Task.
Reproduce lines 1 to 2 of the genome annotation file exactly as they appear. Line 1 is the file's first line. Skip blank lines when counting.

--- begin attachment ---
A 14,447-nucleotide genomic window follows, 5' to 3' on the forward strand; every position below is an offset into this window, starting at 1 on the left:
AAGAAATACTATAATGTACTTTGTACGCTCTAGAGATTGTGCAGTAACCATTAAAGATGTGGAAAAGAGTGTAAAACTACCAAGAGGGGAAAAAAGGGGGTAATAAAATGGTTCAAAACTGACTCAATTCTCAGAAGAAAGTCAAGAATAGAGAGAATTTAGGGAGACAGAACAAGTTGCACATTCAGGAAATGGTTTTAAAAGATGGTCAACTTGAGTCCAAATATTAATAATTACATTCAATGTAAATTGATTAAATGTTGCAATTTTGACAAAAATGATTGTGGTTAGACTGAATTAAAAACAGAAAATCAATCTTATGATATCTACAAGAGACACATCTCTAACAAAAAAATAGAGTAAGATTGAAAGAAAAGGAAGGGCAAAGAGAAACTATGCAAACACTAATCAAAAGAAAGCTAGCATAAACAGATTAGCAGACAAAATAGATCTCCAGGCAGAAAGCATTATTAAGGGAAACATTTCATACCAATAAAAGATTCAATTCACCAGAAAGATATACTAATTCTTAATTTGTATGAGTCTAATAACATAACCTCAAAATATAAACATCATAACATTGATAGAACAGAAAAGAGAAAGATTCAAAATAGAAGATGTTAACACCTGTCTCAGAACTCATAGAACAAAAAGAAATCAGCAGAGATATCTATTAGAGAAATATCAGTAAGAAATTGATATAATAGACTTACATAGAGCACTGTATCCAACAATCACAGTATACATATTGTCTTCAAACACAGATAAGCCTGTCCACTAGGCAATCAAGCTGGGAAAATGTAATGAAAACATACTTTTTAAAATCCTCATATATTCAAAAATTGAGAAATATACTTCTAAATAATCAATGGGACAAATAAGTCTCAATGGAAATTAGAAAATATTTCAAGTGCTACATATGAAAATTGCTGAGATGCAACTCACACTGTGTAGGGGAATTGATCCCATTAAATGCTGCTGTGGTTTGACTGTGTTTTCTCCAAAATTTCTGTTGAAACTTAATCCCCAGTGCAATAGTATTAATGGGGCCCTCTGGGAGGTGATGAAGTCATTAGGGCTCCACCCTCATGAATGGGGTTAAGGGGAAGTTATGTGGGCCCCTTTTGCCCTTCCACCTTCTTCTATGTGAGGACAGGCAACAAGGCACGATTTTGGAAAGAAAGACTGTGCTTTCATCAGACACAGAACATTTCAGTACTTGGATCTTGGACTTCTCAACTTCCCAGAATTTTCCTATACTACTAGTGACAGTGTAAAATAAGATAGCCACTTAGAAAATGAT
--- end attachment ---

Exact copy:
A 14,447-nucleotide genomic window follows, 5' to 3' on the forward strand; every position below is an offset into this window, starting at 1 on the left:
AAGAAATACTATAATGTACTTTGTACGCTCTAGAGATTGTGCAGTAACCATTAAAGATGTGGAAAAGAGTGTAAAACTACCAAGAGGGGAAAAAAGGGGGTAATAAAATGGTTCAAAACTGACTCAATTCTCAGAAGAAAGTCAAGAATAGAGAGAATTTAGGGAGACAGAACAAGTTGCACATTCAGGAAATGGTTTTAAAAGATGGTCAACTTGAGTCCAAATATTAATAATTACATTCAATGTAAATTGATTAAATGTTGCAATTTTGACAAAAATGATTGTGGTTAGACTGAATTAAAAACAGAAAATCAATCTTATGATATCTACAAGAGACACATCTCTAACAAAAAAATAGAGTAAGATTGAAAGAAAAGGAAGGGCAAAGAGAAACTATGCAAACACTAATCAAAAGAAAGCTAGCATAAACAGATTAGCAGACAAAATAGATCTCCAGGCAGAAAGCATTATTAAGGGAAACATTTCATACCAATAAAAGATTCAATTCACCAGAAAGATATACTAATTCTTAATTTGTATGAGTCTAATAACATAACCTCAAAATATAAACATCATAACATTGATAGAACAGAAAAGAGAAAGATTCAAAATAGAAGATGTTAACACCTGTCTCAGAACTCATAGAACAAAAAGAAATCAGCAGAGATATCTATTAGAGAAATATCAGTAAGAAATTGATATAATAGACTTACATAGAGCACTGTATCCAACAATCACAGTATACATATTGTCTTCAAACACAGATAAGCCTGTCCACTAGGCAATCAAGCTGGGAAAATGTAATGAAAACATACTTTTTAAAATCCTCATATATTCAAAAATTGAGAAATATACTTCTAAATAATCAATGGGACAAATAAGTCTCAATGGAAATTAGAAAATATTTCAAGTGCTACATATGAAAATTGCTGAGATGCAACTCACACTGTGTAGGGGAATTGATCCCATTAAATGCTGCTGTGGTTTGACTGTGTTTTCTCCAAAATTTCTGTTGAAACTTAATCCCCAGTGCAATAGTATTAATGGGGCCCTCTGGGAGGTGATGAAGTCATTAGGGCTCCACCCTCATGAATGGGGTTAAGGGGAAGTTATGTGGGCCCCTTTTGCCCTTCCACCTTCTTCTATGTGAGGACAGGCAACAAGGCACGATTTTGGAAAGAAAGACTGTGCTTTCATCAGACACAGAACATTTCAGTACTTGGATCTTGGACTTCTCAACTTCCCAGAATTTTCCTATACTACTAGTGACAGTGTAAAATAAGATAGCCACTTAGAAAATGAT